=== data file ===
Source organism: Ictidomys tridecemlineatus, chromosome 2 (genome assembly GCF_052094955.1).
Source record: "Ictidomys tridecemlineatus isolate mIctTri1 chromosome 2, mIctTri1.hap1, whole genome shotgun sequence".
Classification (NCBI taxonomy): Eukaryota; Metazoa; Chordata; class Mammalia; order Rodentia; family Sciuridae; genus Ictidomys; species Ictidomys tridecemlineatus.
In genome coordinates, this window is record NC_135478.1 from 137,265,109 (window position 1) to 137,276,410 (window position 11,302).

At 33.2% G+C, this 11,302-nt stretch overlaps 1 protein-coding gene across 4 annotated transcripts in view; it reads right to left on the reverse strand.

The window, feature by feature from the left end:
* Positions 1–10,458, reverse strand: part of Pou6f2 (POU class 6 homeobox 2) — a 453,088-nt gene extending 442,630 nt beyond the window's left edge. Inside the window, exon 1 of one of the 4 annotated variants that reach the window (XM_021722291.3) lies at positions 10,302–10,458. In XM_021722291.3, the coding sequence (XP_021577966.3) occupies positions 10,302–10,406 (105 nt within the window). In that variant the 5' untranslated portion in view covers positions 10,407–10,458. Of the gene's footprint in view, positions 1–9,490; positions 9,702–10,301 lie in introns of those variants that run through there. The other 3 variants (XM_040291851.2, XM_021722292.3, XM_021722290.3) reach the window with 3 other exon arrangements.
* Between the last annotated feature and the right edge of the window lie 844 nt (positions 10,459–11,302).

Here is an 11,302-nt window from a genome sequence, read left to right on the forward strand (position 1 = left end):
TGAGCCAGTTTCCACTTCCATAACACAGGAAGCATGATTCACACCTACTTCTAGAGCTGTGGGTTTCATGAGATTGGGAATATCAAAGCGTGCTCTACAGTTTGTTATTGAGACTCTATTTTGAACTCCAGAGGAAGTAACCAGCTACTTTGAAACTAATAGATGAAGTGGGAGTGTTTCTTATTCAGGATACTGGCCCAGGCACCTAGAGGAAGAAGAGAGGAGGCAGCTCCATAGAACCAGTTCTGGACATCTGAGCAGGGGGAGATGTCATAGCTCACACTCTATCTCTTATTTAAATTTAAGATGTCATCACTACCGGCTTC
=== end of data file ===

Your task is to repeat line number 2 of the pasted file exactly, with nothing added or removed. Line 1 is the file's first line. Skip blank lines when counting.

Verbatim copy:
Source record: "Ictidomys tridecemlineatus isolate mIctTri1 chromosome 2, mIctTri1.hap1, whole genome shotgun sequence".